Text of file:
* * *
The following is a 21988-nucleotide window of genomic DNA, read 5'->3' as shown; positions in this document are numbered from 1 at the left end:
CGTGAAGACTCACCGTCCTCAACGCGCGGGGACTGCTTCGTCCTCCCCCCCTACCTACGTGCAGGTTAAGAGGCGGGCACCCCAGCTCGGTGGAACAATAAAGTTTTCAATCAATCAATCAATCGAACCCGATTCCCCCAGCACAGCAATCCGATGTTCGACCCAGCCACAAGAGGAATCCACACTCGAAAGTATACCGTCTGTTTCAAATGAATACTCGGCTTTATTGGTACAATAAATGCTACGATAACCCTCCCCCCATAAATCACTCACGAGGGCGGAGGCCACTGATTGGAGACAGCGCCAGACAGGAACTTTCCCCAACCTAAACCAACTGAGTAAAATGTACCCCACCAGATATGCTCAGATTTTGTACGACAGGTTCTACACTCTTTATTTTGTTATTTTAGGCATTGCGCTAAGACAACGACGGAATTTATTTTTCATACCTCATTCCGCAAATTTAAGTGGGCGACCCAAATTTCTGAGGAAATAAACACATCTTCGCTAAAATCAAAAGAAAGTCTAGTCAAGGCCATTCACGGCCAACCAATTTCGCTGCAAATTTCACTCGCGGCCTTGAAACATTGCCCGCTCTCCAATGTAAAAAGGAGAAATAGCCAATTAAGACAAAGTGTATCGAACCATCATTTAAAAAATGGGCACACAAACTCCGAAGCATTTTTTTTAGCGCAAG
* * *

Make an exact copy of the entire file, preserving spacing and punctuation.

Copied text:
The following is a 21988-nucleotide window of genomic DNA, read 5'->3' as shown; positions in this document are numbered from 1 at the left end:
CGTGAAGACTCACCGTCCTCAACGCGCGGGGACTGCTTCGTCCTCCCCCCCTACCTACGTGCAGGTTAAGAGGCGGGCACCCCAGCTCGGTGGAACAATAAAGTTTTCAATCAATCAATCAATCGAACCCGATTCCCCCAGCACAGCAATCCGATGTTCGACCCAGCCACAAGAGGAATCCACACTCGAAAGTATACCGTCTGTTTCAAATGAATACTCGGCTTTATTGGTACAATAAATGCTACGATAACCCTCCCCCCATAAATCACTCACGAGGGCGGAGGCCACTGATTGGAGACAGCGCCAGACAGGAACTTTCCCCAACCTAAACCAACTGAGTAAAATGTACCCCACCAGATATGCTCAGATTTTGTACGACAGGTTCTACACTCTTTATTTTGTTATTTTAGGCATTGCGCTAAGACAACGACGGAATTTATTTTTCATACCTCATTCCGCAAATTTAAGTGGGCGACCCAAATTTCTGAGGAAATAAACACATCTTCGCTAAAATCAAAAGAAAGTCTAGTCAAGGCCATTCACGGCCAACCAATTTCGCTGCAAATTTCACTCGCGGCCTTGAAACATTGCCCGCTCTCCAATGTAAAAAGGAGAAATAGCCAATTAAGACAAAGTGTATCGAACCATCATTTAAAAAATGGGCACACAAACTCCGAAGCATTTTTTTTAGCGCAAG